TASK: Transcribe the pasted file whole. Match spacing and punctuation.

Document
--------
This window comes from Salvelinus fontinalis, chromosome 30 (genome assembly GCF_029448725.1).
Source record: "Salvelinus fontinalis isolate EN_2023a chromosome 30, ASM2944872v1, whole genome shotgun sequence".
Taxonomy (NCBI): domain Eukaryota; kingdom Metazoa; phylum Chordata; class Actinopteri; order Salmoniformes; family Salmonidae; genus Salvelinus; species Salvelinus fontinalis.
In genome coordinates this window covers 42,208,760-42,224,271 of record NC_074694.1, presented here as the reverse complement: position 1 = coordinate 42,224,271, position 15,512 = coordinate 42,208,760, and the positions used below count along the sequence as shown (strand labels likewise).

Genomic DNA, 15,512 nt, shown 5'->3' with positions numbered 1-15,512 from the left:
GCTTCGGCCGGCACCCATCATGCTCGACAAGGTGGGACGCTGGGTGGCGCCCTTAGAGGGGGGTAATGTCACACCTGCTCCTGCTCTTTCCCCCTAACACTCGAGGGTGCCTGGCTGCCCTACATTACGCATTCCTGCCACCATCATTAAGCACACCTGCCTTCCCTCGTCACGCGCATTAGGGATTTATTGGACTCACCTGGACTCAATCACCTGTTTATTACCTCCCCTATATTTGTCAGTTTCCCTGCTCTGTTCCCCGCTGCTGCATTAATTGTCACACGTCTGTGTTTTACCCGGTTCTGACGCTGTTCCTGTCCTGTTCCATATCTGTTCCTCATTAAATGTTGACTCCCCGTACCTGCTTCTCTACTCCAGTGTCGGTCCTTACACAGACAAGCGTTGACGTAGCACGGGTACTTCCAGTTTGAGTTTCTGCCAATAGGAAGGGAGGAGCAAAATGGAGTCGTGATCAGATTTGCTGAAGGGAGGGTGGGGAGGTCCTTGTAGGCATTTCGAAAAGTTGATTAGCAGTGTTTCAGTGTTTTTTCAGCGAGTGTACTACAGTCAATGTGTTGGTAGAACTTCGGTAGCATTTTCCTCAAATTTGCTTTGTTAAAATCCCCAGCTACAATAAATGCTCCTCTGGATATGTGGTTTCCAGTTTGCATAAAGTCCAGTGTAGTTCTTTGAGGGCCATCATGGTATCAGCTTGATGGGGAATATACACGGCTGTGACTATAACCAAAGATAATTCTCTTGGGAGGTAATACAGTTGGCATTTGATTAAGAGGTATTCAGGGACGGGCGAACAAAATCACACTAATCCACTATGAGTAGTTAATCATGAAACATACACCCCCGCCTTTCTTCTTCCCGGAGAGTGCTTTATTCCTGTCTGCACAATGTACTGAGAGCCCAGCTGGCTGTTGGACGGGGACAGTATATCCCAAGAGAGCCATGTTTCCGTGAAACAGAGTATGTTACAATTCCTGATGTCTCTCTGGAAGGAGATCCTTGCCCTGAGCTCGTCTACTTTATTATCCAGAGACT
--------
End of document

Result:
This window comes from Salvelinus fontinalis, chromosome 30 (genome assembly GCF_029448725.1).
Source record: "Salvelinus fontinalis isolate EN_2023a chromosome 30, ASM2944872v1, whole genome shotgun sequence".
Taxonomy (NCBI): domain Eukaryota; kingdom Metazoa; phylum Chordata; class Actinopteri; order Salmoniformes; family Salmonidae; genus Salvelinus; species Salvelinus fontinalis.
In genome coordinates this window covers 42,208,760-42,224,271 of record NC_074694.1, presented here as the reverse complement: position 1 = coordinate 42,224,271, position 15,512 = coordinate 42,208,760, and the positions used below count along the sequence as shown (strand labels likewise).

Genomic DNA, 15,512 nt, shown 5'->3' with positions numbered 1-15,512 from the left:
GCTTCGGCCGGCACCCATCATGCTCGACAAGGTGGGACGCTGGGTGGCGCCCTTAGAGGGGGGTAATGTCACACCTGCTCCTGCTCTTTCCCCCTAACACTCGAGGGTGCCTGGCTGCCCTACATTACGCATTCCTGCCACCATCATTAAGCACACCTGCCTTCCCTCGTCACGCGCATTAGGGATTTATTGGACTCACCTGGACTCAATCACCTGTTTATTACCTCCCCTATATTTGTCAGTTTCCCTGCTCTGTTCCCCGCTGCTGCATTAATTGTCACACGTCTGTGTTTTACCCGGTTCTGACGCTGTTCCTGTCCTGTTCCATATCTGTTCCTCATTAAATGTTGACTCCCCGTACCTGCTTCTCTACTCCAGTGTCGGTCCTTACACAGACAAGCGTTGACGTAGCACGGGTACTTCCAGTTTGAGTTTCTGCCAATAGGAAGGGAGGAGCAAAATGGAGTCGTGATCAGATTTGCTGAAGGGAGGGTGGGGAGGTCCTTGTAGGCATTTCGAAAAGTTGATTAGCAGTGTTTCAGTGTTTTTTCAGCGAGTGTACTACAGTCAATGTGTTGGTAGAACTTCGGTAGCATTTTCCTCAAATTTGCTTTGTTAAAATCCCCAGCTACAATAAATGCTCCTCTGGATATGTGGTTTCCAGTTTGCATAAAGTCCAGTGTAGTTCTTTGAGGGCCATCATGGTATCAGCTTGATGGGGAATATACACGGCTGTGACTATAACCAAAGATAATTCTCTTGGGAGGTAATACAGTTGGCATTTGATTAAGAGGTATTCAGGGACGGGCGAACAAAATCACACTAATCCACTATGAGTAGTTAATCATGAAACATACACCCCCGCCTTTCTTCTTCCCGGAGAGTGCTTTATTCCTGTCTGCACAATGTACTGAGAGCCCAGCTGGCTGTTGGACGGGGACAGTATATCCCAAGAGAGCCATGTTTCCGTGAAACAGAGTATGTTACAATTCCTGATGTCTCTCTGGAAGGAGATCCTTGCCCTGAGCTCGTCTACTTTATTATCCAGAGACT